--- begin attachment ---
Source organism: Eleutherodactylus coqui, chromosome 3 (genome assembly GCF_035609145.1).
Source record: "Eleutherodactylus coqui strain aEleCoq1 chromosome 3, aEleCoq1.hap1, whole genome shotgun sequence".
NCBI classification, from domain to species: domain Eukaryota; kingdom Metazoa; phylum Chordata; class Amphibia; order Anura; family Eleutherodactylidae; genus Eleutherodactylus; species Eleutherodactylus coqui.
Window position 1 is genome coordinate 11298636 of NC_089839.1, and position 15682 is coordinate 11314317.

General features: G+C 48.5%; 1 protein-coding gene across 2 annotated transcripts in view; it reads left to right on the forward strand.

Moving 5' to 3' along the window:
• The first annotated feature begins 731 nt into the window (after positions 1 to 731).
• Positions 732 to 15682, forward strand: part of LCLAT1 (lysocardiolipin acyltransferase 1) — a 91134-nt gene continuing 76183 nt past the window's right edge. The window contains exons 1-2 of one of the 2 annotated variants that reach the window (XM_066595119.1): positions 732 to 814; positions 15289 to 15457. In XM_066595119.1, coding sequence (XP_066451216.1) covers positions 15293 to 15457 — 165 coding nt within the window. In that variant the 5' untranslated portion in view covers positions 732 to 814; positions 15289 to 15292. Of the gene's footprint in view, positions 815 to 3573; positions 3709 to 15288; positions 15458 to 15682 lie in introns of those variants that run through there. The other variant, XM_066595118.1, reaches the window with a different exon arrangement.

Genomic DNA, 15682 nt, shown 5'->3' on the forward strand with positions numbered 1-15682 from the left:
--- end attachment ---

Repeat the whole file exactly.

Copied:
Source organism: Eleutherodactylus coqui, chromosome 3 (genome assembly GCF_035609145.1).
Source record: "Eleutherodactylus coqui strain aEleCoq1 chromosome 3, aEleCoq1.hap1, whole genome shotgun sequence".
NCBI classification, from domain to species: domain Eukaryota; kingdom Metazoa; phylum Chordata; class Amphibia; order Anura; family Eleutherodactylidae; genus Eleutherodactylus; species Eleutherodactylus coqui.
Window position 1 is genome coordinate 11298636 of NC_089839.1, and position 15682 is coordinate 11314317.

General features: G+C 48.5%; 1 protein-coding gene across 2 annotated transcripts in view; it reads left to right on the forward strand.

Moving 5' to 3' along the window:
• The first annotated feature begins 731 nt into the window (after positions 1 to 731).
• Positions 732 to 15682, forward strand: part of LCLAT1 (lysocardiolipin acyltransferase 1) — a 91134-nt gene continuing 76183 nt past the window's right edge. The window contains exons 1-2 of one of the 2 annotated variants that reach the window (XM_066595119.1): positions 732 to 814; positions 15289 to 15457. In XM_066595119.1, coding sequence (XP_066451216.1) covers positions 15293 to 15457 — 165 coding nt within the window. In that variant the 5' untranslated portion in view covers positions 732 to 814; positions 15289 to 15292. Of the gene's footprint in view, positions 815 to 3573; positions 3709 to 15288; positions 15458 to 15682 lie in introns of those variants that run through there. The other variant, XM_066595118.1, reaches the window with a different exon arrangement.

Genomic DNA, 15682 nt, shown 5'->3' on the forward strand with positions numbered 1-15682 from the left: